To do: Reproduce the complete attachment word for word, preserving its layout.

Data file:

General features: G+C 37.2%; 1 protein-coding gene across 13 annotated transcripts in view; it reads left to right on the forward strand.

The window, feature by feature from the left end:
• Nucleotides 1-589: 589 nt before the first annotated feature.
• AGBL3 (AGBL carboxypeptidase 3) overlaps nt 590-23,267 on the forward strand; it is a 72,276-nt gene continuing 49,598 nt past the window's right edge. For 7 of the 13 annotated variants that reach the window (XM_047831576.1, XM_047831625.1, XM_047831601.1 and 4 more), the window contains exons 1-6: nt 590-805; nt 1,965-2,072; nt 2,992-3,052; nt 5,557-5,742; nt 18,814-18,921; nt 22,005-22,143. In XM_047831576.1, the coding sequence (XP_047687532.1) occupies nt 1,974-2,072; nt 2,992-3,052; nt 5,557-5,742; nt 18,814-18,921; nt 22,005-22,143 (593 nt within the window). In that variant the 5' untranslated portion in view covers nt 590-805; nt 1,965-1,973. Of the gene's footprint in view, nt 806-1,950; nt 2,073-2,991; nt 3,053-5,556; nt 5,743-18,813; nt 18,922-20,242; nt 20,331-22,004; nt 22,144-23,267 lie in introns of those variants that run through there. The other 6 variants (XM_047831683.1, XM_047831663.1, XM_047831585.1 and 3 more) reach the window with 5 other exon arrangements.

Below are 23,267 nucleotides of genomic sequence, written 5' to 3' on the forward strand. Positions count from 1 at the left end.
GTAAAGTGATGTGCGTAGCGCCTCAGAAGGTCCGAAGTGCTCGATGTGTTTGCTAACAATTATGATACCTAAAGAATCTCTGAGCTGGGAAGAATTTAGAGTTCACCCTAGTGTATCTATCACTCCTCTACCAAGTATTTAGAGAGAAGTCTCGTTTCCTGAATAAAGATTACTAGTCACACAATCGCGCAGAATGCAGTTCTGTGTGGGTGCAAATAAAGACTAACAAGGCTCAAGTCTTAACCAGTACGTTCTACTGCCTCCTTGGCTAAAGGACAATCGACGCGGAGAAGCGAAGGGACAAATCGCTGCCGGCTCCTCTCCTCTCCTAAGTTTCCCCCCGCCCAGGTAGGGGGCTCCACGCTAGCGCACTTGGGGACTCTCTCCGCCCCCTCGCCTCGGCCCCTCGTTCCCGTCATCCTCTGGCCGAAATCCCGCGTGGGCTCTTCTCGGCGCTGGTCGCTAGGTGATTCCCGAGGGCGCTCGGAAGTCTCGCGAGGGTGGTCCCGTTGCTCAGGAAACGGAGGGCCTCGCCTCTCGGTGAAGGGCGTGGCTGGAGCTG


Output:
General features: G+C 37.2%; 1 protein-coding gene across 13 annotated transcripts in view; it reads left to right on the forward strand.

The window, feature by feature from the left end:
• Nucleotides 1-589: 589 nt before the first annotated feature.
• AGBL3 (AGBL carboxypeptidase 3) overlaps nt 590-23,267 on the forward strand; it is a 72,276-nt gene continuing 49,598 nt past the window's right edge. For 7 of the 13 annotated variants that reach the window (XM_047831576.1, XM_047831625.1, XM_047831601.1 and 4 more), the window contains exons 1-6: nt 590-805; nt 1,965-2,072; nt 2,992-3,052; nt 5,557-5,742; nt 18,814-18,921; nt 22,005-22,143. In XM_047831576.1, the coding sequence (XP_047687532.1) occupies nt 1,974-2,072; nt 2,992-3,052; nt 5,557-5,742; nt 18,814-18,921; nt 22,005-22,143 (593 nt within the window). In that variant the 5' untranslated portion in view covers nt 590-805; nt 1,965-1,973. Of the gene's footprint in view, nt 806-1,950; nt 2,073-2,991; nt 3,053-5,556; nt 5,743-18,813; nt 18,922-20,242; nt 20,331-22,004; nt 22,144-23,267 lie in introns of those variants that run through there. The other 6 variants (XM_047831683.1, XM_047831663.1, XM_047831585.1 and 3 more) reach the window with 5 other exon arrangements.

Below are 23,267 nucleotides of genomic sequence, written 5' to 3' on the forward strand. Positions count from 1 at the left end.
GTAAAGTGATGTGCGTAGCGCCTCAGAAGGTCCGAAGTGCTCGATGTGTTTGCTAACAATTATGATACCTAAAGAATCTCTGAGCTGGGAAGAATTTAGAGTTCACCCTAGTGTATCTATCACTCCTCTACCAAGTATTTAGAGAGAAGTCTCGTTTCCTGAATAAAGATTACTAGTCACACAATCGCGCAGAATGCAGTTCTGTGTGGGTGCAAATAAAGACTAACAAGGCTCAAGTCTTAACCAGTACGTTCTACTGCCTCCTTGGCTAAAGGACAATCGACGCGGAGAAGCGAAGGGACAAATCGCTGCCGGCTCCTCTCCTCTCCTAAGTTTCCCCCCGCCCAGGTAGGGGGCTCCACGCTAGCGCACTTGGGGACTCTCTCCGCCCCCTCGCCTCGGCCCCTCGTTCCCGTCATCCTCTGGCCGAAATCCCGCGTGGGCTCTTCTCGGCGCTGGTCGCTAGGTGATTCCCGAGGGCGCTCGGAAGTCTCGCGAGGGTGGTCCCGTTGCTCAGGAAACGGAGGGCCTCGCCTCTCGGTGAAGGGCGTGGCTGGAGCTG